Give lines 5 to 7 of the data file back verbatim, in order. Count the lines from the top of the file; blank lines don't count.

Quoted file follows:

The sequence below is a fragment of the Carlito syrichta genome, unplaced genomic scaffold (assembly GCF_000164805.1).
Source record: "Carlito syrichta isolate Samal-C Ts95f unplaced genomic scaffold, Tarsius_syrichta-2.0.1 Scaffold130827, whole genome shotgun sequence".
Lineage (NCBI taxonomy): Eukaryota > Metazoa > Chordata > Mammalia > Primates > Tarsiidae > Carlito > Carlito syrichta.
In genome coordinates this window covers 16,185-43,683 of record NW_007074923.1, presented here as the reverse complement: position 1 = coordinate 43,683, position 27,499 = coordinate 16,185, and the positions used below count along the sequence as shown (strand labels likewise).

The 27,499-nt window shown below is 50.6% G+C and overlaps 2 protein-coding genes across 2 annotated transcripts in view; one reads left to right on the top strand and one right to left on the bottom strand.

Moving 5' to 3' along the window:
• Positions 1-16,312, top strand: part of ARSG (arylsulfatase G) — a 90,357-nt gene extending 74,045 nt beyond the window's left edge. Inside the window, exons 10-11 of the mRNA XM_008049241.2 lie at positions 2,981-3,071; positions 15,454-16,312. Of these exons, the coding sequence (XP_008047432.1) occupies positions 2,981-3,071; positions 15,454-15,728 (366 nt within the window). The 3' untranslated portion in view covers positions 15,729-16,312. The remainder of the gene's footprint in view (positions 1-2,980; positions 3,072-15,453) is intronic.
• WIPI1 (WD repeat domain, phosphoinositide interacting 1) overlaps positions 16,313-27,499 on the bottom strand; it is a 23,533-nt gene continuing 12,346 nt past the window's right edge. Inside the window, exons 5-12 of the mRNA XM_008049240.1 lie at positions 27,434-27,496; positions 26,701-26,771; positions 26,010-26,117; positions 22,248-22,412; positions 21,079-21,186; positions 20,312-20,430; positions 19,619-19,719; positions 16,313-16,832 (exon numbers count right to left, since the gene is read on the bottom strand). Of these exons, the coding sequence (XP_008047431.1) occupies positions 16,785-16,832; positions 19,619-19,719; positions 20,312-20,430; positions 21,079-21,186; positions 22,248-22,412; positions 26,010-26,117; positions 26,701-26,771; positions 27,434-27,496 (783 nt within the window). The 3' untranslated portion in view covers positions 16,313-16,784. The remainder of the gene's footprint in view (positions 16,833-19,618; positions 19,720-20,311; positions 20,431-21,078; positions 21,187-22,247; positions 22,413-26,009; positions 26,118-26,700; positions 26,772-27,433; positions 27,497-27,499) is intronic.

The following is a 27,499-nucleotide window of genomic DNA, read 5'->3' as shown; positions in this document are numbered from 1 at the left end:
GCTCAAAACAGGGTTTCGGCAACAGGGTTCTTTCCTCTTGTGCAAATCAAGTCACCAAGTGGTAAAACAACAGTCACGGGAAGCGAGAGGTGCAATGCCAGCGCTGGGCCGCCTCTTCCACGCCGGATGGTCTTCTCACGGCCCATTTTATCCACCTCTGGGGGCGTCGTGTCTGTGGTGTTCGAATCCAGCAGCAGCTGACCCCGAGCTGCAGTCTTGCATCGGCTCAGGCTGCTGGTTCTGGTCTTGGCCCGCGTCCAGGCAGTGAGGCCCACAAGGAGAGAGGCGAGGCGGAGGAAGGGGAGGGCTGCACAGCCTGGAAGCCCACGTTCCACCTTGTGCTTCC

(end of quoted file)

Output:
The 27,499-nt window shown below is 50.6% G+C and overlaps 2 protein-coding genes across 2 annotated transcripts in view; one reads left to right on the top strand and one right to left on the bottom strand.

Moving 5' to 3' along the window:
• Positions 1-16,312, top strand: part of ARSG (arylsulfatase G) — a 90,357-nt gene extending 74,045 nt beyond the window's left edge. Inside the window, exons 10-11 of the mRNA XM_008049241.2 lie at positions 2,981-3,071; positions 15,454-16,312. Of these exons, the coding sequence (XP_008047432.1) occupies positions 2,981-3,071; positions 15,454-15,728 (366 nt within the window). The 3' untranslated portion in view covers positions 15,729-16,312. The remainder of the gene's footprint in view (positions 1-2,980; positions 3,072-15,453) is intronic.